Sometimes called the relaxing period, this is the process of folding, without creasing, a recently pasted or wet strip of wallpaper or border, with pasted sides together. This allows the paste to soak into the wallpaper backing and prevents the paper from expanding on the wall which creates blisters or air bubbles. Generally instructions call for 1-2 minutes of book time once the paper has been pasted or wet to activate the paste.
A technique where a wallpaper liner (see “liner paper” below) is installed horizontally and the decorative wallpaper is installed vertically. This ensures that the seams do not fall in the same place and results in a more secure adhesion.
The condition when the backing of the wallpaper or border begins to separate from the vinyl facing. This is often caused by excessive soaking or booking times (see “booking” above).
A technique to obtain perfectly fitted seams in wallpaper and matching one roll of border to the next roll. This is done by overlapping one strip of wallpaper or border over the other until all patterns are perfectly matched. Then a sharp blade is used to cut through both layers. The excess edges are then removed.
Sometimes referred to as a half -drop match, it is a pattern match in which every other strip of wallpaper that is installed will have the same pattern design at the ceiling line. This forms a diagonal pattern sequence, rather than the horizontal pattern sequence created by a straight match (see “straight match” below).
Small arrows marked on the edges of some wallpaper to make pattern matching so easy. Just join the match points, then simply wipe guides off with a wet sponge.
An innovative vinyl free non-woven fabric that is easy to hang and easy to remove and environmentally friendly. More information at our Easy-Walls Guide.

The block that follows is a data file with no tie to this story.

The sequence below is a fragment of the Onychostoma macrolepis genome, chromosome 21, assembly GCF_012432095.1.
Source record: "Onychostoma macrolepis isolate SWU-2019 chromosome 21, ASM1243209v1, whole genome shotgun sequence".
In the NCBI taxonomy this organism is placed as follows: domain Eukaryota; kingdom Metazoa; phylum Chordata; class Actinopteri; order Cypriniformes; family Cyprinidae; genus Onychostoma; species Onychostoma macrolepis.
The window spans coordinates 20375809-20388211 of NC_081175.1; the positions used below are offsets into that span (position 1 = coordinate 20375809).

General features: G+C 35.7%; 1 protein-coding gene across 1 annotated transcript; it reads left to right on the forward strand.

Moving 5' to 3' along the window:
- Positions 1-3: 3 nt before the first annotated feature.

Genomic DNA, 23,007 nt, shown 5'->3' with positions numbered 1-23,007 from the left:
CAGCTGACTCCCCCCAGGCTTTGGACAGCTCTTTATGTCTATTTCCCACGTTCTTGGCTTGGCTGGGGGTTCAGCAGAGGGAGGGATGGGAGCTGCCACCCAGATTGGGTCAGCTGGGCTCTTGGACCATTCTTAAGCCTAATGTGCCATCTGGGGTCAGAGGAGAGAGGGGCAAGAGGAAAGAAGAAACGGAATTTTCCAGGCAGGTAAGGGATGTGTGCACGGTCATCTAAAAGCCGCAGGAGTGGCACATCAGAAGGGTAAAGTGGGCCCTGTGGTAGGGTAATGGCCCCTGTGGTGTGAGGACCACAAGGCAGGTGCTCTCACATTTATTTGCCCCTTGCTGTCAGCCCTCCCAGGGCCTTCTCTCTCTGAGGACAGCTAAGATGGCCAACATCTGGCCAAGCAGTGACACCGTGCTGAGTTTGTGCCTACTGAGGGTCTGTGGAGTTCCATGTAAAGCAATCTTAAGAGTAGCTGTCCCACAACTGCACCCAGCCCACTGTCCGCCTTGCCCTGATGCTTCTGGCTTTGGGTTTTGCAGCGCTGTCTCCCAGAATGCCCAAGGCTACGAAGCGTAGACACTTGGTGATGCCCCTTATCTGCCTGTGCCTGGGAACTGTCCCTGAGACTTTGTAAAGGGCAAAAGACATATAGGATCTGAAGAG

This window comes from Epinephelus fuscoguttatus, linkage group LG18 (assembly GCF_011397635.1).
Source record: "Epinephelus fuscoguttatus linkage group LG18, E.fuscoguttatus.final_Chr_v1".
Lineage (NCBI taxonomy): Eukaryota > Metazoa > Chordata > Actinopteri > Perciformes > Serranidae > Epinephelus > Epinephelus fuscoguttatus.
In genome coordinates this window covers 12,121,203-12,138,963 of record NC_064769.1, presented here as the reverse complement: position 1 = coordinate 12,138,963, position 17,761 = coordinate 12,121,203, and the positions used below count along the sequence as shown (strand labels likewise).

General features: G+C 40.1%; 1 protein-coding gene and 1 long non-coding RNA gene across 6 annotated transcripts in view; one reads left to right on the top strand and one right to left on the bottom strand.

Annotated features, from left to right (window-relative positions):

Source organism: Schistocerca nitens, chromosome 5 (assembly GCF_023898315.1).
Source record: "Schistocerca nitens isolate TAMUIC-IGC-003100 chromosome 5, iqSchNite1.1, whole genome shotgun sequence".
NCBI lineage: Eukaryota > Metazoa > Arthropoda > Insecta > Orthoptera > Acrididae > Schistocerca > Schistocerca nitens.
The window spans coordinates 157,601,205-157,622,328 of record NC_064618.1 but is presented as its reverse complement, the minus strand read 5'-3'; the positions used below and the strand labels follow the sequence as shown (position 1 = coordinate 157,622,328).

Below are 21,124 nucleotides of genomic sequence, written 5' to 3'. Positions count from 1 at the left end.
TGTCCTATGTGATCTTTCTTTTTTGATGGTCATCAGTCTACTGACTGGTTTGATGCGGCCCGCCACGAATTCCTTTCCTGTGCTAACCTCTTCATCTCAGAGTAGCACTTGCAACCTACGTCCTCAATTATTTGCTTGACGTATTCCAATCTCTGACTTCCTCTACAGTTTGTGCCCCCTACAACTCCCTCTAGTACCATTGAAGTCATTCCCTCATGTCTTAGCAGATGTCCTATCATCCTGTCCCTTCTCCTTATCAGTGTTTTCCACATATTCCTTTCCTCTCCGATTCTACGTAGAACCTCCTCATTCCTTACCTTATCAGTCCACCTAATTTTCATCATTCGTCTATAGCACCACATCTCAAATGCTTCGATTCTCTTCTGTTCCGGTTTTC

A small space that appears between strips of wallpaper that are hung side by side. This occurs due to improperly prepared walls or excessive force being used during the installation process (see “stretched wallpaper” below).
A natural textures made from natural and synthetic fibres, and add warmth and texture to a room. They are recommended only for low-use, dry areas, as they can be damaged by steam and moisture.
A thick, vinyl wallcovering that is installed under the decorative wallcovering. Available in a variety of weights, liners are used to smooth out rough or heavily textured surfaces, or to cover paneling or cinder block walls. Liners are usually hung horizontally to provide cross-seaming (see “cross-seaming” above). Liners should not be installed over individual plank or tongue-and-groove boards, as the wood will expand and contract with changes in the weather and will stretch or rip the liner during expansion, and/or wrinkle during contractions.